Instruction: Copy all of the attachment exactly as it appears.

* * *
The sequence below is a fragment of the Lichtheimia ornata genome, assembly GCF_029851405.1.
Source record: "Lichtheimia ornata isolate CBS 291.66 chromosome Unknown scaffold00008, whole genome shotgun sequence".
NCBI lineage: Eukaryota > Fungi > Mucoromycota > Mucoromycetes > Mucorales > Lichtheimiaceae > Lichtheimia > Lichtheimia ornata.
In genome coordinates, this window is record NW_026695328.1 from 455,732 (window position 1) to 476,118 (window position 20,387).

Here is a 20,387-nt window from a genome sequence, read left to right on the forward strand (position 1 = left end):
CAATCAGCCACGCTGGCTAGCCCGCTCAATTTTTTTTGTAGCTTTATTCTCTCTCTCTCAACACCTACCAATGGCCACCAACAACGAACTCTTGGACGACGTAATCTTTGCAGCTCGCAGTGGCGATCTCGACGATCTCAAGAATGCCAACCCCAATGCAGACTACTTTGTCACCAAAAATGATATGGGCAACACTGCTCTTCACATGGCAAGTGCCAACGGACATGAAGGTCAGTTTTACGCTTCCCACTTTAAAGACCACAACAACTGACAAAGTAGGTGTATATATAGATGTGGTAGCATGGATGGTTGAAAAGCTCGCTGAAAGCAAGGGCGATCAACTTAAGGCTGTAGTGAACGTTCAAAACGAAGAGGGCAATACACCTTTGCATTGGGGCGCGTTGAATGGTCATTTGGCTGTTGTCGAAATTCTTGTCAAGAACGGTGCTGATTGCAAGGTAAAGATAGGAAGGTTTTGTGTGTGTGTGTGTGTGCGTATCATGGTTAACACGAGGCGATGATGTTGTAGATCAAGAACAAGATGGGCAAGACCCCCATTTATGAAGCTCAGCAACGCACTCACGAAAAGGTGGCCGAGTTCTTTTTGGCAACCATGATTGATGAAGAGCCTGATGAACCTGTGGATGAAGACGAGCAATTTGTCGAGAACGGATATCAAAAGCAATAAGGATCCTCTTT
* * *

The sequence below is a fragment of the Lichtheimia ornata genome, assembly GCF_029851405.1.
Source record: "Lichtheimia ornata isolate CBS 291.66 chromosome Unknown scaffold00008, whole genome shotgun sequence".
NCBI lineage: Eukaryota > Fungi > Mucoromycota > Mucoromycetes > Mucorales > Lichtheimiaceae > Lichtheimia > Lichtheimia ornata.
In genome coordinates, this window is record NW_026695328.1 from 455,732 (window position 1) to 476,118 (window position 20,387).

Here is a 20,387-nt window from a genome sequence, read left to right on the forward strand (position 1 = left end):
CAATCAGCCACGCTGGCTAGCCCGCTCAATTTTTTTTGTAGCTTTATTCTCTCTCTCTCAACACCTACCAATGGCCACCAACAACGAACTCTTGGACGACGTAATCTTTGCAGCTCGCAGTGGCGATCTCGACGATCTCAAGAATGCCAACCCCAATGCAGACTACTTTGTCACCAAAAATGATATGGGCAACACTGCTCTTCACATGGCAAGTGCCAACGGACATGAAGGTCAGTTTTACGCTTCCCACTTTAAAGACCACAACAACTGACAAAGTAGGTGTATATATAGATGTGGTAGCATGGATGGTTGAAAAGCTCGCTGAAAGCAAGGGCGATCAACTTAAGGCTGTAGTGAACGTTCAAAACGAAGAGGGCAATACACCTTTGCATTGGGGCGCGTTGAATGGTCATTTGGCTGTTGTCGAAATTCTTGTCAAGAACGGTGCTGATTGCAAGGTAAAGATAGGAAGGTTTTGTGTGTGTGTGTGTGTGCGTATCATGGTTAACACGAGGCGATGATGTTGTAGATCAAGAACAAGATGGGCAAGACCCCCATTTATGAAGCTCAGCAACGCACTCACGAAAAGGTGGCCGAGTTCTTTTTGGCAACCATGATTGATGAAGAGCCTGATGAACCTGTGGATGAAGACGAGCAATTTGTCGAGAACGGATATCAAAAGCAATAAGGATCCTCTTT